• U.S. Chamber of Commerce: The chamber’s Center for Workforce Preparation is collaborating with five states—Florida, New Jersey, New York, Rhode Island, and Washington—and the District of Columbia to develop a “work-readiness credential” based on a portable assessment, scheduled for release in June. Initiated in response to business concerns about the difficulty of finding qualified applicants for entry-level jobs, the credential is based on a cross-industry standard, defined by experts from multiple business sectors, of what entry-level workers need to be able to do to be fully competent. www.uschamber.com/cwp/strategies/
The result is a “hollowing out” of the occupational structure and an increasingly unequal income distribution, they say. At the bottom end of the pay scale are personal-service jobs held by the working poor, such as janitors, cafeteria workers, and security guards.
At the upper end are jobs that require extensive skills and in which people such as managers, doctors, lawyers, engineers, teachers, and technicians use computers to increase their productivity.
“We’ve seen this extraordinary widening of the income distribution,” said Mr. Murnane, a professor at Harvard University’s graduate school of education, “and a key piece of it is this growth in the college-high school earnings differential. I see this as a real threat to democracy.”
College graduates in the United States earn on average 80 percent more than high school graduates—a gap that has more than doubled in the past two decades, even as the number of college-educated workers has risen. High school dropouts are four times more likely than college graduates to be unemployed.
Mr. Carnevale describes that phenomenon as “middle-class dispersion,” with high school dropouts and graduates falling out of the middle class between 1976 and 2004 and those with bachelor’s degrees or more rising into higher income brackets. “What is striking about this is the ante keeps going up,” he said. “We are certainly creating an hourglass-shaped society, ... and it’s around educational attainment.”
A Skills Shortage—or Not
Other economists agree that there’s a substantial income divide but see no evidence of a looming skills shortage or of a surge in the need for college-educated workers in coming years.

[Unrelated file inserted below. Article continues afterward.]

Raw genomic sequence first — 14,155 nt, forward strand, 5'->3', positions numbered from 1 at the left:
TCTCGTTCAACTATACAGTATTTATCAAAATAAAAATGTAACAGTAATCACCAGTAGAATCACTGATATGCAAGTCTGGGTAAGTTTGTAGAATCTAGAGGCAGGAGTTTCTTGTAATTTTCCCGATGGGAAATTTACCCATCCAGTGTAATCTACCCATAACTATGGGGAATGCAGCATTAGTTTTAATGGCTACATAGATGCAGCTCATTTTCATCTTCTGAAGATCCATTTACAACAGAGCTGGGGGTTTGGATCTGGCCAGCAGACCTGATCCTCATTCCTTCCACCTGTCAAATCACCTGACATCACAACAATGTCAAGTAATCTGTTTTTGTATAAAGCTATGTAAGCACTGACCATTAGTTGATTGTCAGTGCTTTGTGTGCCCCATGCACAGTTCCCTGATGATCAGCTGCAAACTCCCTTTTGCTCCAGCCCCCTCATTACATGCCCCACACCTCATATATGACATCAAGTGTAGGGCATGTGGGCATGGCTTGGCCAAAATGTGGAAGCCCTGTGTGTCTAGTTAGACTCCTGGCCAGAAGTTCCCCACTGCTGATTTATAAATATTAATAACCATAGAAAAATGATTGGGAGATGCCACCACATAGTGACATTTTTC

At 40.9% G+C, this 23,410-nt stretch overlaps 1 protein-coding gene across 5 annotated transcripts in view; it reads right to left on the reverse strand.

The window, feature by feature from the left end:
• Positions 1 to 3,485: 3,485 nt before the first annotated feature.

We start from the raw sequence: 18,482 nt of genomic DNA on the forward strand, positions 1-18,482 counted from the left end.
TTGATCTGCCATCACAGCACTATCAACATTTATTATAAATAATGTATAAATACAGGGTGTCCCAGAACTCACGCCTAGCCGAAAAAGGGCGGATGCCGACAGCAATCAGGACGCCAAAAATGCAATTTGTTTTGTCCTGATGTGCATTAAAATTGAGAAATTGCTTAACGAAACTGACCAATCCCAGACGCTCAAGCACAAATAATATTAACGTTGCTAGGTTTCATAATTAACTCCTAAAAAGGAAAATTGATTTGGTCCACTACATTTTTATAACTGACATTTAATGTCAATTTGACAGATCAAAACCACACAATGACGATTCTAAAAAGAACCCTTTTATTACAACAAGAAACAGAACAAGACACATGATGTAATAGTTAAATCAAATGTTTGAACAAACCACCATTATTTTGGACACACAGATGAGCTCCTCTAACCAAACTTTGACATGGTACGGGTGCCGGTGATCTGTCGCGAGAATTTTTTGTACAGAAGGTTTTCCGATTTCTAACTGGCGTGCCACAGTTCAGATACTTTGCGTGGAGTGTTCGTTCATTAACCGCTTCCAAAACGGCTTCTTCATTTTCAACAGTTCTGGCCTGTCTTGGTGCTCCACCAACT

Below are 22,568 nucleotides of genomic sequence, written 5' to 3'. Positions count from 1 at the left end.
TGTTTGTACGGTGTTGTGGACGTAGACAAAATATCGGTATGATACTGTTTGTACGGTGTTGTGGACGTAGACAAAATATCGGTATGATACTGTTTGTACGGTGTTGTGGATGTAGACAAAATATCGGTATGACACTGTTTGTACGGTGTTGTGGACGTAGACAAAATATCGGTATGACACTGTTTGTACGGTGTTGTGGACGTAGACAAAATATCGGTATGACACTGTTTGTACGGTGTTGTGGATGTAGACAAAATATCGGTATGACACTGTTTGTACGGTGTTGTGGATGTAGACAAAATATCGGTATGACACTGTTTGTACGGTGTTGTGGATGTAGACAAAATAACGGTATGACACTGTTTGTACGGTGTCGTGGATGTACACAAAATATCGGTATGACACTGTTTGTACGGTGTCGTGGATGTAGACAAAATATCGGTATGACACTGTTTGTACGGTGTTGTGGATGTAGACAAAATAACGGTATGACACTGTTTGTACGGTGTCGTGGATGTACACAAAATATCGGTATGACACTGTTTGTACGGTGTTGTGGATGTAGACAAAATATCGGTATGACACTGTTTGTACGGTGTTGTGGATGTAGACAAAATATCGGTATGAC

After analyzing U.S. Bureau of Labor Statistics data on projected shifts among 724 occupations between 2002 and 2012, for example, the economist Lawrence Mishel, the president of the Washington-based Economic Policy Institute, concluded that the jobs of the future would require only slightly greater education credentials than those of today.
In 2002, about 27 percent of workers were in occupations requiring a college degree or more, he calculates. That would rise to 28 percent by 2012, with no expansion, he predicts, of jobs requiring only some college. The BLS does not track changes in education and skill demands within job categories, however.
Mr. Mishel points out that in the most recent business cycle—between 2000 and 2004—the real earnings of those with a bachelor’s degree actually fell by 5.2 percent. That could mean the supply of such workers is catching up with the demand, he says, or that the offshoring of skilled jobs is generating a downward pressure on earnings growth even among the college-educated.
While it’s right to stress the importance of a highly educated workforce, Mr. Mishel says, simply increasing Americans’ education levels won’t resolve issues of rising income inequality or global competition from such emerging powerhouses as China and India.
“If you were speaking to a sophomore class or a senior class of high school students, my message would be, ‘It’s in your best interest to get as much education and skill as you can because you would do better than you otherwise would,’ ” he said. “If I were sitting with the president [of the United States], it’s not clear to me that I can say we need to do something to accelerate the growth of college graduates.”
Similarly, in his Feb. 27 column in The New York Times, the economist Paul Krugman argued that the growing income inequality in the United States stems less from the rise of college-educated workers and more from the “giant income gains of a tiny elite.” Between 1972 and 2001, he noted, the wage and salary income of Americans at the 99.99th percentile rose 497 percent—creating a “rising oligarchy” that has little to do with the returns to education, he said.
A Leaky Pipeline
Economists generally agree, meanwhile, that demographic changes over the next two decades threaten to make income disparities worse unless the nation does a much better job addressing the educational needs of low-income and minority students. Those students traditionally have been least well served by the public schools and have far less access to postsecondary education and training than do their white and better-off peers.